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Sometimes the prettiest part of the project is when the beads are all scattered in piles on the table – waiting to for you to dive in and create. They combine in random and exciting ways – suggesting new possibilities. Their colors feed, enhance and change each other. This is the point at which I easily get sidetracked from the original project – sometimes I abandon it entirely and try to come up a way to capture the beauty of those piles of beads!
These earrings are one such attempt!
You will need:
Start with one earring wire. Ensure that the loop for hanging the earring from is closed tightly. Close it up with your round nose pliers if necessary.
Cut 10-12 inches of 34 gauge wire. 34 gauge wire is fine enough to cut with scissors – but don’t use scissors you care about. Alternately, you can use thread or a light, very flexible necklace stringing product. (I like wire for this project as it is quick, easy, doesn’t require a needle, and fastens easily and neatly.)
Loop the wire through the earring hanging loops, and twist the wire a few times.
To strengthen this loop, you can thread the tail end of the wire back up through the earring loop again, and twist the wire back down around itself again.
10 x 4 mm beads on the wire. Take care to ensure that the loose end of the wire is also threaded down into the beads to hide it.
Add 1 x 6mm bead
Add a 2 mm sterling bead or a small seedbead.
Go back up through the 6 mm bead.
Add 2 x 4mm beads, and skipping the first bead above the 6 mm bead, thread back through the 2nd to last 4 mm bead.
Continue to thread through the original, skipping one, adding 2, until you get back to the top of the earring.
Go through the earring loop once more, back down, and twist the wire back around the main stem several times.
Tuck the end of the wire through the first couple of beads, and finish off by cutting off the wire ends.
That is the first earring, then make the second one to match.
Varying the beads will create different looks. Ensuring that the added beads as you work your way back up the earring lay on one side, or alternate around the core will also change the look of the earring.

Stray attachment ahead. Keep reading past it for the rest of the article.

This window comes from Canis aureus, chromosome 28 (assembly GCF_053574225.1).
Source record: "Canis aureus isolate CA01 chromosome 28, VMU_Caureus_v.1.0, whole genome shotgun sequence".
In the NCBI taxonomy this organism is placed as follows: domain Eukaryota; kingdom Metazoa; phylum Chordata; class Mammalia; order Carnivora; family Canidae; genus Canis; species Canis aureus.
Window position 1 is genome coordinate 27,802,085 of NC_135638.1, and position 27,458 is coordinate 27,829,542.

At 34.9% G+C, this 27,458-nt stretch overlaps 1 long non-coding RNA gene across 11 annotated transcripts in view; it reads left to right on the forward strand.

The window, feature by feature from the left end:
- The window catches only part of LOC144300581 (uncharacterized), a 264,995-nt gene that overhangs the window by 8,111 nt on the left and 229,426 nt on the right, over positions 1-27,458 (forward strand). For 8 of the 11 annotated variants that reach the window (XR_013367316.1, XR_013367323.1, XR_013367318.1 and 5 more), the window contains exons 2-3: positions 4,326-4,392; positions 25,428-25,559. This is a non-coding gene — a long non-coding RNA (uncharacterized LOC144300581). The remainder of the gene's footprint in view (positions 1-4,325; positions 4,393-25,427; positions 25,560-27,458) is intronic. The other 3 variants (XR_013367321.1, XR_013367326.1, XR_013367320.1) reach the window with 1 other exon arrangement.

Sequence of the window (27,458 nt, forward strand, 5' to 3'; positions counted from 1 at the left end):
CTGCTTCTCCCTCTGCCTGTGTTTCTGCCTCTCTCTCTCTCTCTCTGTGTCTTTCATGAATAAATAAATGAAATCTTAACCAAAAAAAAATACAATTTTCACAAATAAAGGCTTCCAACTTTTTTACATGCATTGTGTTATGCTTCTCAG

If you are using drop beads, you will need to use more, as these fit together better than round beads, and take up less space.
Experiment and Have Fun!
Left to right. Dark and light sapphire 4mm machine-cut crystal, 8mm Swarovski crystal, strung on PowerPro. | 4mm Czech firepolished beads in Crystal Labrador, matching 6 mm bead. Strung on wire. These curved because all the "return path" bead were kept on one side. The shape of these beads made this easier than the other shapes. | 4mm round beads in Peridot Lustre, with matching 6 mm bead. Strung on wire. | Same as #1, but strung on wire. | Alexandrite 4x6 mm drops, 5x10 mm Alexandrite Matt AB bead. On wire. Note, when using an horizontally drilled drop bead, you do not need the 2 mm "stopper" bead. | Light Sapphire 5 x 10 mm drop beads with 4x6 mm clear drops, 8 mm Crystal AB bead at the bottom. On wire.
Copyright 2003 Dwyn Tomlinson, All Rights Reserved. Used with permission by the Beading Times.
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* Contact firstname.lastname@example.org if you wish to submit a beading project for publication in The Beading Times. Dwyn Tomlinson is a freelance bead kit designer who has worked on an international level. Contact her directly if you wish to have bead kits designed for your own business. Want to make your own kits but don't know how to write the instructions? Once again, Dwyn can help you!